TERRE HAUTE — Sony DADC, an electronics and digital equipment manufacturer in Terre Haute, is seeking a tax abatement worth more than $5 million for new investment at the company’s Fruitridge Avenue plant.

Sony, which locally manufactures Blu-ray equipment, compact discs, video games and other electronic and entertainment products, is planning to invest nearly $72 million in new and upgraded equipment at the Terre Haute plant, according to documents provided to the Terre Haute City Council.

The City Council is expected to vote tonight on whether to grant the abatement, which would phase in property taxes on the new equipment over the next 10 years. The Council is scheduled to meet at 6 p.m. in City Hall.

Terre Haute enjoys a strong relationship with Sony DADC, said Rick Shagley, an attorney representing the company, who spoke at last week’s City Council “sunshine” meeting. Sony’s Blu-ray technology in Terre Haute “makes us a leader in the world,” he said.

Sony DADC employs 1,312 people at the Terre Haute plant, Shagley said, adding that the new investment will help the company retain those positions and eventually add more than 100 new jobs.A majority of the new investment in the Sony DADC facility is for Blu-ray manufacturing, Shagley said. Some of the investment is also to expand CD manufacturing here, he said.

In January, Sony announced that a closed compact disc manufacturing plant in Pitman, N.J., would result in about 150 new jobs coming to Terre Haute, which was to become the company’s only U.S. CD manufacturing facility east of the Mississippi River. The closure of the Pitman Sony plant cost about 300 jobs.

“There is going to be a significant movement of resources from that [Pitman] plant to [Terre Haute],” Lisa Gephardt, a Sony spokeswoman in New York, said by telephone Wednesday.

In 2010, CD sales nationwide declined by nearly 20 percent, marking a fourth consecutive year of falling sales, according to Nielsen SoundScan, which tracks unit point-of-purchase sales for recorded music. However, in January, David Bakula, senior vice president of analytics for Nielsen Entertainment, told the Tribune-Star that CD sales will remain a staple of the entertainment industry for at least another decade.

If passed by the nine-member City Council, the tax abatement would effectively forgive half of Sony’s personal property taxes on the new equipment over the next 10 years. The company would still pay more than $5 million in new non-abated property taxes on the equipment over that period, according figures included in the company’s application for an abatement.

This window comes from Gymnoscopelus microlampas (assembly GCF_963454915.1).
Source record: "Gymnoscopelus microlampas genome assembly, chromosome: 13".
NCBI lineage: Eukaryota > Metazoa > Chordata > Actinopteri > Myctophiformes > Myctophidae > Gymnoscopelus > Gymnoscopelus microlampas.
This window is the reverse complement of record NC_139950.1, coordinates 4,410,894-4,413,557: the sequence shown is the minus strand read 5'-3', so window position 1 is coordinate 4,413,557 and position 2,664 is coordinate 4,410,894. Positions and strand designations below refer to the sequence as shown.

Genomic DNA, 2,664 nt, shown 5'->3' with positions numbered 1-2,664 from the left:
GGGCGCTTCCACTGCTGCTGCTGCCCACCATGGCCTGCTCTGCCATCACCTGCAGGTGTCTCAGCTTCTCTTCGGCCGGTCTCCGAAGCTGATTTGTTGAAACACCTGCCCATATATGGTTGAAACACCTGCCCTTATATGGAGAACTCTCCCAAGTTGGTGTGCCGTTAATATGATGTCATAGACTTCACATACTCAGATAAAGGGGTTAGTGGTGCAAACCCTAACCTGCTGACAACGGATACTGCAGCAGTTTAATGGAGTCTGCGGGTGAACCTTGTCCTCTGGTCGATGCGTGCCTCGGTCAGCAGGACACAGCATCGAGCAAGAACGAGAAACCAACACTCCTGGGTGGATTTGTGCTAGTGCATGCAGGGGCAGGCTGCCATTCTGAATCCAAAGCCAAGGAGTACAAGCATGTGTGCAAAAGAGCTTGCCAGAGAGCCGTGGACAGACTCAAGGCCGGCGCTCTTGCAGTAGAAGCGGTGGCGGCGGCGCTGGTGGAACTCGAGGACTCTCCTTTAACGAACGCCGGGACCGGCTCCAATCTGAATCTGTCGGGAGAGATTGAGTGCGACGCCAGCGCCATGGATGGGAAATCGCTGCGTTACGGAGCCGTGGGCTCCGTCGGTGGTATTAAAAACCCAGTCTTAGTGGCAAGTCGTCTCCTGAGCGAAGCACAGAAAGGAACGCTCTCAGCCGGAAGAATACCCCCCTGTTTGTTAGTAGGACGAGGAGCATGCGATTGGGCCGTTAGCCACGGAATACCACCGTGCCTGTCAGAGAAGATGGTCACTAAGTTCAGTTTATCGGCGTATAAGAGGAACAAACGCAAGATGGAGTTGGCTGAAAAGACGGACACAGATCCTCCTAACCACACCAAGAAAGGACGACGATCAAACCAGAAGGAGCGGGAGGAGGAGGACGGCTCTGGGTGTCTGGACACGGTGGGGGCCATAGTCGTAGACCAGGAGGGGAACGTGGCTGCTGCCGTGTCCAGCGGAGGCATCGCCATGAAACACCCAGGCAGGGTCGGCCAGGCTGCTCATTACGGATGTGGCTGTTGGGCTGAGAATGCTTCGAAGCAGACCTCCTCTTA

Blu-ray technology has a bright future in part because Blu-ray discs have the capacity to hold 3D content, Gephardt said. “I believe that physical media is going to be around for quite a while. Blu-ray is just so key because of its capacity.”

Also at last week’s sunshine meeting, Councilman Norm Loudermilk, D-3rd, asked Shagley about rumors that Sony DADC regularly hires temporary employees bused to the plant from other counties.

Contacted Tuesday, attorney Richard Shagley, who will be representing Sony in his father’s absence tonight, said Sony was “unable to obtain applicants during its peak season and was required to temporarily employ persons from other counties. That peak season has ended,” Shagley said.

Loudermilk, also contacted Tuesday, said he plans to ask Sony’s representatives to discuss this matter on the record at tonight’s meeting.

“It is not a rumor. They are busing people in to work at Sony. The question is, how often are they busing them in and to what extent,” Loudermilk said. “If we’re going to give an abatement, which is a tax shift to the rest of the population in order to have that company here to provide jobs, then that company should provide jobs to people who live in Terre Haute,” he said.

Sony’s Gephardt said peak manufacturing periods at the Terre Haute plant are difficult to foresee. Those peak production periods are dependent upon Hollywood movie release schedules and may last only for a week at a time, she added.

“It’s really dependent on the movie studios,” Gephardt said. “There’s no predictability. Some years you may have five giant pictures. Some years you have none. Some years you have two blockbusters coming out in one month. … We would not be in business if we told the studies, ‘You know what, we don’t have staff for that right now,’ ” Gephardt said.

A temporary employment agency provides workers to the Sony DADC plant, and that employment agency would be the entity providing bus transport for out-of-the-area workers, Gephardt said.
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